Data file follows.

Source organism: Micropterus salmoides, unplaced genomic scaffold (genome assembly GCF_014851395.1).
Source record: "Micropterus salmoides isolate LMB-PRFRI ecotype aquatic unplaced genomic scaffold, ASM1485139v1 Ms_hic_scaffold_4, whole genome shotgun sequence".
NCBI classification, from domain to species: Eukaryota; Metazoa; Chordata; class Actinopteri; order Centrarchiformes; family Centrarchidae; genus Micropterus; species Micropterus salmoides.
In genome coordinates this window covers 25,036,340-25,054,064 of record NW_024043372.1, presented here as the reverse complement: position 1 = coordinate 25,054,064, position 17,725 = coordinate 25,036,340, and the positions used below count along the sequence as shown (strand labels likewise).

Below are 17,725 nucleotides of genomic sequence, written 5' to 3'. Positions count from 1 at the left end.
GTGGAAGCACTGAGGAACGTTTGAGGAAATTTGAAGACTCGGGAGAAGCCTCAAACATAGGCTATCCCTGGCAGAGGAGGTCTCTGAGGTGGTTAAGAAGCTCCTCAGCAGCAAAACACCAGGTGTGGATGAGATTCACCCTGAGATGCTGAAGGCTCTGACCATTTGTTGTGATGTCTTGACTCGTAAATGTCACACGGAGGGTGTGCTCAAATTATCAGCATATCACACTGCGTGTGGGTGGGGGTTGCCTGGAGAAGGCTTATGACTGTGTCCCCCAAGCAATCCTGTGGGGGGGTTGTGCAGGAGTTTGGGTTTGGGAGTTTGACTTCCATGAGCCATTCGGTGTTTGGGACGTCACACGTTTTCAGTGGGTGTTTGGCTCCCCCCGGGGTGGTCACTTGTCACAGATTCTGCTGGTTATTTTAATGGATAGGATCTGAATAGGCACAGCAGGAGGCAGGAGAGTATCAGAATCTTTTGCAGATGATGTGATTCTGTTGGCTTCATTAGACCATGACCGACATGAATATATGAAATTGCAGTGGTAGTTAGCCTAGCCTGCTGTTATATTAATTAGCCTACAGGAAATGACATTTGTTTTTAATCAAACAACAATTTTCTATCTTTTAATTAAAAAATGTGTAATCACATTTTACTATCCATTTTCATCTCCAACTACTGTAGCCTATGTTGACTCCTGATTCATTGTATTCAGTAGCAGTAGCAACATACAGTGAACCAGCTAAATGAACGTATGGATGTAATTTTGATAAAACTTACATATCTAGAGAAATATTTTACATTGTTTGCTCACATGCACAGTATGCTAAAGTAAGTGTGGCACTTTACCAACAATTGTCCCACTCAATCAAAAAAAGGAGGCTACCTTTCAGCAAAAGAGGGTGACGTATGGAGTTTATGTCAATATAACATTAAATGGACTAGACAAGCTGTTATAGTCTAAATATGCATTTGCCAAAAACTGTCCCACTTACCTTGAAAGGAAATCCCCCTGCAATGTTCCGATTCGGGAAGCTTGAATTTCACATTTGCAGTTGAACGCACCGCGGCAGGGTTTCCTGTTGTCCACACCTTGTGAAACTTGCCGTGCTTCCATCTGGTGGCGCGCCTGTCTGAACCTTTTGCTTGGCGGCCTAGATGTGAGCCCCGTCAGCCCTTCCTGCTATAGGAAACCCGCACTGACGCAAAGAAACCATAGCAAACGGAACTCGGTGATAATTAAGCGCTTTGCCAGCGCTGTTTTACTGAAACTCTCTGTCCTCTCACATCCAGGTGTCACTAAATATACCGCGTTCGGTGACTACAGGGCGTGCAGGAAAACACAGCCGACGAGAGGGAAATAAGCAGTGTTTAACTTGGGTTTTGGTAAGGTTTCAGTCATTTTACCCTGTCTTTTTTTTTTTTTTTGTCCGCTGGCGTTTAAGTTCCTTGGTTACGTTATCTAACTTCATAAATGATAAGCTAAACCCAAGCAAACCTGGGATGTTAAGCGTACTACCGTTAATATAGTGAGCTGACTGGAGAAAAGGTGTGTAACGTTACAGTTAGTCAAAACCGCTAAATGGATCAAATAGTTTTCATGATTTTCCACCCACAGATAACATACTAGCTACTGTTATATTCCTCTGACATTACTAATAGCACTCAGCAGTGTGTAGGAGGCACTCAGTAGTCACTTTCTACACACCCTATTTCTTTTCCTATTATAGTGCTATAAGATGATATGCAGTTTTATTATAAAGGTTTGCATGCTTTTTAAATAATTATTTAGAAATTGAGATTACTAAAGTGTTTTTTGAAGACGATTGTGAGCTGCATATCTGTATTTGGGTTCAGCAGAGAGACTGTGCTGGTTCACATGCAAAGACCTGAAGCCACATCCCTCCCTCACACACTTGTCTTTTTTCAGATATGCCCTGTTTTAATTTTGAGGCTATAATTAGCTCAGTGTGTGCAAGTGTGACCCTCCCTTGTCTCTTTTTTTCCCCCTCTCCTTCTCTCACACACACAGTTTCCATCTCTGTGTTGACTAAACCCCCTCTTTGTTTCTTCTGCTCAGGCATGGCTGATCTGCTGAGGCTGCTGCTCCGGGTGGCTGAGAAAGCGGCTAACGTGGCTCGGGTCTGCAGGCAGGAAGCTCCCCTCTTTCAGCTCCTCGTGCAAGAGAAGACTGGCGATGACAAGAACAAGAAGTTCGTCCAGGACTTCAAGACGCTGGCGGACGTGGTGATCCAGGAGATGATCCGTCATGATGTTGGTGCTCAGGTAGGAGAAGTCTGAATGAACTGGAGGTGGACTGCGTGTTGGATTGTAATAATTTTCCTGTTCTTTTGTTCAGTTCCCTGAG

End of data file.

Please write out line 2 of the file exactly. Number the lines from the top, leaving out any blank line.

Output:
Source record: "Micropterus salmoides isolate LMB-PRFRI ecotype aquatic unplaced genomic scaffold, ASM1485139v1 Ms_hic_scaffold_4, whole genome shotgun sequence".